Soil stains uncovered in Trench 5 show where wooden posts once stood — part of a small house or storage building left by the Caddo Indians.  Hickory nut shell fragments from one of the post features were dated to A.D. 1450.  Maize (corn) was found in this feature as well.  Fragments of pottery show us the styles and technologies that Caddo potters were using at this time to make their ceramics.   

 

 

One critical part of this research is to figure out whether people established year-round base camps at Jones Mill during the Archaic period or, alternatively, lived at several locations in a seasonal rotation.  We can learn about food-getting activities and season of site use from the tools and constructions left at a site, and from the plants and animals collected for food.  With a grant from the Arkansas Humanities Council, we have been able to get specialized analyses of plant and animals remains from the 2008 Jones Mill excavations to help reconstruct ancient foodways.  Archeobotanist Kathryn Parker and zooarcheologist Dr. Lucretia Kelly were able to contrast Archaic and Caddo foodways by examining the Middle Archaic “Stratum III” excavated in Trenches 3-4, and the Mississippian building and associated trash deposit in Trench 5.  Find out more on the “Reconstructing Ancient Foodways” web page.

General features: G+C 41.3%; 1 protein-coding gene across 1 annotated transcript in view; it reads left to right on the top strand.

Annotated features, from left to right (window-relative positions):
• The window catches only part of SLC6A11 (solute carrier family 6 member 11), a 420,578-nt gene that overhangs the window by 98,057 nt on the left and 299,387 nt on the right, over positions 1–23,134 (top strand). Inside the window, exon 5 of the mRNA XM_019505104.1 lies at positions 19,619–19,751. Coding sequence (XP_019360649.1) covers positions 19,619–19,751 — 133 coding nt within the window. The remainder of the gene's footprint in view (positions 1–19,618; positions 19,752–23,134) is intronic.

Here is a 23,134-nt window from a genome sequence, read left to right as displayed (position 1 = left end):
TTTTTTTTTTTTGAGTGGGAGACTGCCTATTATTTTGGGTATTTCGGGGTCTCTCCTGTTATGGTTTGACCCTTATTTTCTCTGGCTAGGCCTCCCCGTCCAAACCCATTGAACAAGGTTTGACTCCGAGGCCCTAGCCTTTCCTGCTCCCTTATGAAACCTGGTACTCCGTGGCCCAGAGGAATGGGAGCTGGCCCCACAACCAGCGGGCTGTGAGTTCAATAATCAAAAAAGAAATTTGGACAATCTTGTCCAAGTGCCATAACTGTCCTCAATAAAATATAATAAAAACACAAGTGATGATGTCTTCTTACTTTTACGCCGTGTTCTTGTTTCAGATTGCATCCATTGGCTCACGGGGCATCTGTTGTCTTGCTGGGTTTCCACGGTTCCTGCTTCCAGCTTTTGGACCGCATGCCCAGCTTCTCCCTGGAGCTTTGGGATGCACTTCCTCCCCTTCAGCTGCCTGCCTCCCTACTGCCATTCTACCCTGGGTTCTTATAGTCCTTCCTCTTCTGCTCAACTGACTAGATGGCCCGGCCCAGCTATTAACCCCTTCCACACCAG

Archaic Arkansas project logo

Interested in learning about and participating in archeological research in Arkansas?  Contact Dr. Mary Beth Trubitt at the Arkansas Archeological Survey's HSU Research Station. 

  

 

Thanks to all the students, volunteers, and professional colleagues who worked in the field and lab over the last several years to make this project possible!  This project has been supported by grants from the Arkansas Humanities Council and the Department of Arkansas Heritage, and from the Arkansas Archeological Society’s Archeological Research Fund.  Thanks to Entergy Arkansas, Inc., to Henderson State University, and to the Arkansas Archeological Survey, a unit of the University of Arkansas System.  Sherrie Shepherd designed the project logo.

 

 

 

The Jones Mill Archeological Project.
© 2011, Mary Beth Trubitt
 Web page last updated 12 February 2013.  Web page contact:  M. B. Trubitt, trubitm@hsu.edu.